- Aceflux/aroflux, meaning someone whose capacity for sexual or romantic attraction changes over time.
You could identify with one or more of these terms, and your identity might shift over time.
Every aromantic asexual person is different, and each person has unique experiences when it comes to relationships.
However, if you are both aromantic and asexual, you might identify with one or more of the following:
- You’ve had little desire for a sexual or romantic relationship with a specific person.
- You struggle to imagine what it feels like to be in love.
- You struggle to imagine what lust feels like.
- When other people talk about feeling sexually or romantically attracted to someone, you can’t really relate.
- You feel neutral or even repulsed by the idea of having sex or being in a romantic relationship.
- You’re not sure if you only feel the need to have sex or be in relationships because that’s what is expected of you.
Aromantic asexual people might still have romantic or sexual relationships, depending on their feelings.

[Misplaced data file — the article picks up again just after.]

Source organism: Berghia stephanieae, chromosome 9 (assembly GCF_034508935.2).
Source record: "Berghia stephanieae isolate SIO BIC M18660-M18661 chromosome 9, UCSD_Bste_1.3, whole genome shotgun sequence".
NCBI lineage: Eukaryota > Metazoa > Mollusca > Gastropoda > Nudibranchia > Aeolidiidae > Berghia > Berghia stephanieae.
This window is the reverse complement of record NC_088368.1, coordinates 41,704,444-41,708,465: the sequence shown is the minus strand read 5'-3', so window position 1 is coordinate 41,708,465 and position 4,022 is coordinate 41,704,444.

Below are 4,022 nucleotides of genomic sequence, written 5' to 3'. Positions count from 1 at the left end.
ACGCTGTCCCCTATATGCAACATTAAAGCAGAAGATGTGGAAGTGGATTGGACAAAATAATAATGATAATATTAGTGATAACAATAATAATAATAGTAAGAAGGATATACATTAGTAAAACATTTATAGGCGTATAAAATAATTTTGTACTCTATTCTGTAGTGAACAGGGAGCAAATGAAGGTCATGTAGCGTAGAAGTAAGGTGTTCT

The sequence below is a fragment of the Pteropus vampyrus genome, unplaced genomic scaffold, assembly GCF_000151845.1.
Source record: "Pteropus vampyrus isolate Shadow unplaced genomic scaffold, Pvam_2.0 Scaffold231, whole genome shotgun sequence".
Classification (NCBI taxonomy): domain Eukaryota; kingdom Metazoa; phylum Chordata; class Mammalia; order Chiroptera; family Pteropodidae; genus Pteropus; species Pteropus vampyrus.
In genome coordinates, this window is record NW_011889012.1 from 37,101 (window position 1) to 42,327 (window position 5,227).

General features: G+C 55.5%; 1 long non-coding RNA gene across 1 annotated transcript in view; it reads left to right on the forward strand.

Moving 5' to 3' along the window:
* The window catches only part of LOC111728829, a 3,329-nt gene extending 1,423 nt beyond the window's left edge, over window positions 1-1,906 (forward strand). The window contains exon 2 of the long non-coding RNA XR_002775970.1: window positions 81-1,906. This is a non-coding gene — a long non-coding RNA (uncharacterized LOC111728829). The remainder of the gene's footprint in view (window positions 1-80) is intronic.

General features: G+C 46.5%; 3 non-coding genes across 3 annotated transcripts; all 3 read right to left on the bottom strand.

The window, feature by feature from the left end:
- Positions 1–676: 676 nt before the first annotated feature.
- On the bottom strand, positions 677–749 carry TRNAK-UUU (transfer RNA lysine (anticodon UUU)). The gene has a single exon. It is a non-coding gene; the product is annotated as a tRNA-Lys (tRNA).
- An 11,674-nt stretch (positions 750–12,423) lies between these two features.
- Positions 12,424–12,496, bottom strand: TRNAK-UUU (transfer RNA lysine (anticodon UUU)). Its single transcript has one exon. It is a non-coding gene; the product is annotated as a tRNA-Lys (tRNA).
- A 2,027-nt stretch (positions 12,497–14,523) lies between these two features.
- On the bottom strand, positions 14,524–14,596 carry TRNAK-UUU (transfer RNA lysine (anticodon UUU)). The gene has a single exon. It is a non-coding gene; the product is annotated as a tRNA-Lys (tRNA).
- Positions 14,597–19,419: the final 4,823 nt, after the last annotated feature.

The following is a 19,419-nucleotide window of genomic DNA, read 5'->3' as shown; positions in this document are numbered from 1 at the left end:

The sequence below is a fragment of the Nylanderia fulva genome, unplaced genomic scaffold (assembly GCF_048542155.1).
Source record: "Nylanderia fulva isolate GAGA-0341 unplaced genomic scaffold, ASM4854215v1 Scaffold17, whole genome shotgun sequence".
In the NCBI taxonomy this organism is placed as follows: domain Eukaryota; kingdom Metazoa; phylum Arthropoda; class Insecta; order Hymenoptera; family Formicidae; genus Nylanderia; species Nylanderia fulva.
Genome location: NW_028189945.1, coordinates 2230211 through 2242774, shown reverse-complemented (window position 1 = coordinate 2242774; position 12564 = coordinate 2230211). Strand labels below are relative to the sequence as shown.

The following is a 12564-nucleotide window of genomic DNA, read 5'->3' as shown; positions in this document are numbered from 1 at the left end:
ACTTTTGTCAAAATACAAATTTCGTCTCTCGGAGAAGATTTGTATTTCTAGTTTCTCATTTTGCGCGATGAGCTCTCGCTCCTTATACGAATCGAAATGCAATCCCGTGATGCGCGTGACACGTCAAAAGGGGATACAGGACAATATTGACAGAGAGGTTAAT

There are, after all, many motivations for having sex with someone or getting into a relationship — it’s not all about being attracted to them.
Remember that being aromantic and asexual doesn’t mean someone is incapable of love or commitment.
Outside of sexual attraction, people might want to have sex in order to:
- conceive children
- give or receive pleasure
- bond with their partner
- express affection
Similarly, outside of romantic attraction, people might want to have romantic relationships in order to:
- co-parent with someone
- commit to someone they love
- provide and receive emotional support
Yes! You don’t need to be in a romantic or sexual relationship to be happy.
Social support is important, but you can get that from cultivating close friendships and familial relationships — which we should all do, whether we’re in relationships or not.
“Queerplatonic relationships,” a term coined by the aromantic and asexual community, refers to close relationships that aren’t necessarily romantic or sexual. They’re closer than an average friendship.
For example, a queerplatonic relationship could involve living together, co-parenting, giving each other emotional and social support, or sharing finances and responsibilities.